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Attacks underline challenges facing Iraq's Maliki

Written by: Staff

BAGHDAD, Apr 23 (Reuters) Rocket attacks, bombings and the discovery of several bodies from apparent executions across Iraq on Sunday underscored the challenges facing Prime Minister-designate Jawad al-Maliki today.

A rocket attack on a Baghdad car park killed seven people, officials said. A bomb killed three U.S. soldiers northwest of the capital and the bodies of six youths, with bullet wounds to the head, were found in a violent Sunni area of the city.

World leaders and Iraqi politicians applauded the appointment of the tough-talking Shi'ite Maliki after four months of political deadlock but urged him to include all ethnic and religious groups in the first full-term postwar government.

''Key positions must be occupied by Kurds and Sunnis, as well as the Shi'ite majority,'' said Australian Prime Minister John Howard, whose country contributes a small troop contingent to U.S.-led forces in Iraq.

''Only a government of national unity can provide the environment in which the process of reducing the current unacceptable level of internal violence can begin,'' he said.

The United States and its allies have been pressing Iraqi leaders to set up a national unity government to help avert any slide into sectarian civil war.

SECTARIAN BLOODSHED Maliki must tackle an insurgency that draws support from the minority Sunni Arabs and sectarian bloodshed that has exploded since a February bombing of a Shi'ite shrine. Sunnis held sway under Saddam Hussein's rule but the majority Shi'ites now do so.

Hundreds of Iraqis have been killed and more than 65,000 have been forced from their homes since the February bombing. The United States says sectarian violence now kills more people than the insurgency.

Maliki has a month to form a cabinet, and his team and his own post must be approved by parliament.

Iraq's first post-war appointed Prime Minister Iyad Allawi said the four-month delay in forming a government had already disillusioned Iraqis and undermined the fledgling democracy.

''It is crucial that the new government is now formed quickly in days, not weeks,'' he said in a statement. ''The Iraqi people will not understand nor accept further delays.'' Washington's ambassador to Iraq, Zalmay Khalilzad, says the breakthrough on choosing a prime minister will lead over time to an improvement in Iraq's ability to ensure its own security, allowing a reduction in U.S. troop numbers, now about 130,000.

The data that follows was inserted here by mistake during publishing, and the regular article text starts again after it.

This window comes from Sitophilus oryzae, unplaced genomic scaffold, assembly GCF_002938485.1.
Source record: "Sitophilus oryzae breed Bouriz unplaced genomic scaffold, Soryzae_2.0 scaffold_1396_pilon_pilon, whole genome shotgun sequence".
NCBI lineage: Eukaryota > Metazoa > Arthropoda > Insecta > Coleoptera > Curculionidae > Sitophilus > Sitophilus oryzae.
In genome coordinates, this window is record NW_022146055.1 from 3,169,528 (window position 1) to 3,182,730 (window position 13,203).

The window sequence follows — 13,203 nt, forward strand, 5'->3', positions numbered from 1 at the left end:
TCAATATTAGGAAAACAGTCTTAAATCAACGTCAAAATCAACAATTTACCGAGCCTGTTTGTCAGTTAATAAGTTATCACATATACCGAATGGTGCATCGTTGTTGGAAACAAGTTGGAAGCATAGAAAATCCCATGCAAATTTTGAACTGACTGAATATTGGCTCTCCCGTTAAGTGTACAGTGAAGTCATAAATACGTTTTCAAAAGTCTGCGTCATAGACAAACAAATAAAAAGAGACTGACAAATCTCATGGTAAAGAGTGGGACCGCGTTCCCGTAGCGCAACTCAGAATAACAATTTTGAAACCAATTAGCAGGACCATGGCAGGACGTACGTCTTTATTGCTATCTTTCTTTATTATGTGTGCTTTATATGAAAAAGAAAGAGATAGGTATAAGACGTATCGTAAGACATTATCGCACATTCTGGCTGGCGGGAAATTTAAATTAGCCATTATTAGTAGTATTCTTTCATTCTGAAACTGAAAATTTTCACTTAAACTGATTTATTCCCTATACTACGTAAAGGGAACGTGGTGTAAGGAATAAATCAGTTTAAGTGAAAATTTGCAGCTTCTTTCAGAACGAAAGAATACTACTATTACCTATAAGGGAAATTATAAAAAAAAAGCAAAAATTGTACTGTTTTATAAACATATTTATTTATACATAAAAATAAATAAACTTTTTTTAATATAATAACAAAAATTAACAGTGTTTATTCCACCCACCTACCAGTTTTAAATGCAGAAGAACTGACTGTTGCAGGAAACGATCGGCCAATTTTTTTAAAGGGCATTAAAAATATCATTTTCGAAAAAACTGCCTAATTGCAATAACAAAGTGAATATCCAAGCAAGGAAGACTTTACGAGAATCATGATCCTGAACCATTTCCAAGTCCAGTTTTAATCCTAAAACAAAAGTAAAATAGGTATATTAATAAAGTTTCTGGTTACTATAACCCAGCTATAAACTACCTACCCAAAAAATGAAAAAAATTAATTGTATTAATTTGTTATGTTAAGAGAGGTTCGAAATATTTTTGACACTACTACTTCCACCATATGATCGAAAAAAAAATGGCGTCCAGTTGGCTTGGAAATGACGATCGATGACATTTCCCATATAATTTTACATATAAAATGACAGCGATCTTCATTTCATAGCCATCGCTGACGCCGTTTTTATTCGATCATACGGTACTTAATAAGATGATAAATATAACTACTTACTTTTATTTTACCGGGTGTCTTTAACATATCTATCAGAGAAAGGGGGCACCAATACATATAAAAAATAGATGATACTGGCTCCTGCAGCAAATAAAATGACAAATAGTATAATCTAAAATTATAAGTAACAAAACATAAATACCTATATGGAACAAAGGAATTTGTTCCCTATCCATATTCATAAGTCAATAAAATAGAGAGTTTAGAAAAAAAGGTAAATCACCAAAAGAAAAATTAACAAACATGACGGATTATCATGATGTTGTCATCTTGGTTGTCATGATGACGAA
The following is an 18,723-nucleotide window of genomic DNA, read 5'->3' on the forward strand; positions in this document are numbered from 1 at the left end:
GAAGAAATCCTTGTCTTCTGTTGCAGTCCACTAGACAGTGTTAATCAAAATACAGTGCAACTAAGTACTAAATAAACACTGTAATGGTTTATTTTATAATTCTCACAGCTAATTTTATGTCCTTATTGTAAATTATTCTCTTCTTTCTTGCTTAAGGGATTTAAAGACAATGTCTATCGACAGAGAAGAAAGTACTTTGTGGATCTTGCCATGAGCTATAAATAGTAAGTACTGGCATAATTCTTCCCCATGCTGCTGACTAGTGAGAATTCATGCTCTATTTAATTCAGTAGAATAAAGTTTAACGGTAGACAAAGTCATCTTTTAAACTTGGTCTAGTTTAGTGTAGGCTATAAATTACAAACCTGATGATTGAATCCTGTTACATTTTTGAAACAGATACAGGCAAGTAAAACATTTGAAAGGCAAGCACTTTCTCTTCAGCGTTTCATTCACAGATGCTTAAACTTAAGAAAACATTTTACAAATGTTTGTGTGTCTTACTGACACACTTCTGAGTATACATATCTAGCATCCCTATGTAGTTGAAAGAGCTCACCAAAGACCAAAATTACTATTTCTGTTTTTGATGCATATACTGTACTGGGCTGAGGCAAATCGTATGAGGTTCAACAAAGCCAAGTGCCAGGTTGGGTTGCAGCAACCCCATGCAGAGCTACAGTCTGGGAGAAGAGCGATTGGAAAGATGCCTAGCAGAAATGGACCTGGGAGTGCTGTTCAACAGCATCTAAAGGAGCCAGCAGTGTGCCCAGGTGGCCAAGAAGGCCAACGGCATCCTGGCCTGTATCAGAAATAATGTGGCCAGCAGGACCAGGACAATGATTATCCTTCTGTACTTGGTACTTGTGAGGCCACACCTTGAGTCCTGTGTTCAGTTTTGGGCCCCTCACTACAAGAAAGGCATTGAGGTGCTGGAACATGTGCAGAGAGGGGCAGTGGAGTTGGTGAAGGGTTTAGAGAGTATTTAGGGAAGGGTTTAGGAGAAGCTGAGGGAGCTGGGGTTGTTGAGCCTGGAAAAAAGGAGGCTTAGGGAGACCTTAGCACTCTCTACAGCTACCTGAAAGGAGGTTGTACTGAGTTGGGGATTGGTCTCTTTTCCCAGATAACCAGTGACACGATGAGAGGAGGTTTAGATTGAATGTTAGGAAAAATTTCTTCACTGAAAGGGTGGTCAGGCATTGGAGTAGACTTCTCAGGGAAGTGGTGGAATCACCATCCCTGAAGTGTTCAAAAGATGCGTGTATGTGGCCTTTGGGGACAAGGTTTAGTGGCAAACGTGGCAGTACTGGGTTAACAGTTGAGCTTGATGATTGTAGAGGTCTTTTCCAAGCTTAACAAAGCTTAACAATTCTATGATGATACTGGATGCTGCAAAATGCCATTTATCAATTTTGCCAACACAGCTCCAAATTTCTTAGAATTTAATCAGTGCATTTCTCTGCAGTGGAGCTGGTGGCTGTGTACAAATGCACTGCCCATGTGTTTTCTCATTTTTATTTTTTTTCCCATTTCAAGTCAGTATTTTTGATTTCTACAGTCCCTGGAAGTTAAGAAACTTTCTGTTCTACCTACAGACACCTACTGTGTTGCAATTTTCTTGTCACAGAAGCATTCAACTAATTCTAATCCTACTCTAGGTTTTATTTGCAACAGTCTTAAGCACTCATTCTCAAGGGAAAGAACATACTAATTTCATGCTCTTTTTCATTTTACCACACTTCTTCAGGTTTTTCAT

LONG ROAD But on the streets, Iraqis say choosing a prime minister and government is just the first step on a long road to peace and the reaction to Maliki appeared split along sectarian lines.

''Overcoming this impasse of forming the government doesn't mean solving all the political crises in Iraq,'' said Saleem al-Jubouri, a professor at Diyala University in Baquba.

''Maliki has tough issues to deal with -- occupation, regional intervention, armed militias and illegal detention centres.'' In the Kurdish north, 25-year-old Samir Abdall's response was typical: ''I don't know Jawad al-Maliki. Time will prove who he is, whether he is efficient or not. All politicians when they occupy government posts say a lot, but achieve nothing.'' Photographer Abdel Hafidh in religiously mixed Baquba, scene of many sectarian attacks involving Sunnis and Shi'ites, echoed those who fear Maliki as a hardline Shi'ite.

''He is not good. He is a hateful sectarian who has made venomous comments against Iraq and Arabs,'' said Hafidh.

''Jawad al-Maliki is the final nail in Iraq's coffin.'' Predictably, Maliki drew support in Shi'ite areas.

The United States is urging Maliki to make sure his ministers are competent, unifying and strong.

''We want him to form as quickly as possible a good, strong cabinet,'' Khalilzad told reporters.

A proven behind-the-scenes player who has helped shape postwar politics, Maliki must also rescue the oil-rich economy, which has been starved of foreign investment by the unrest.

A particular test will be his choice of interior minister, after Sunni leaders accused the Shi'ite-run ministry of condoning death squads targeting Sunnis, a charge it denies.

Reuters SHB DB2225

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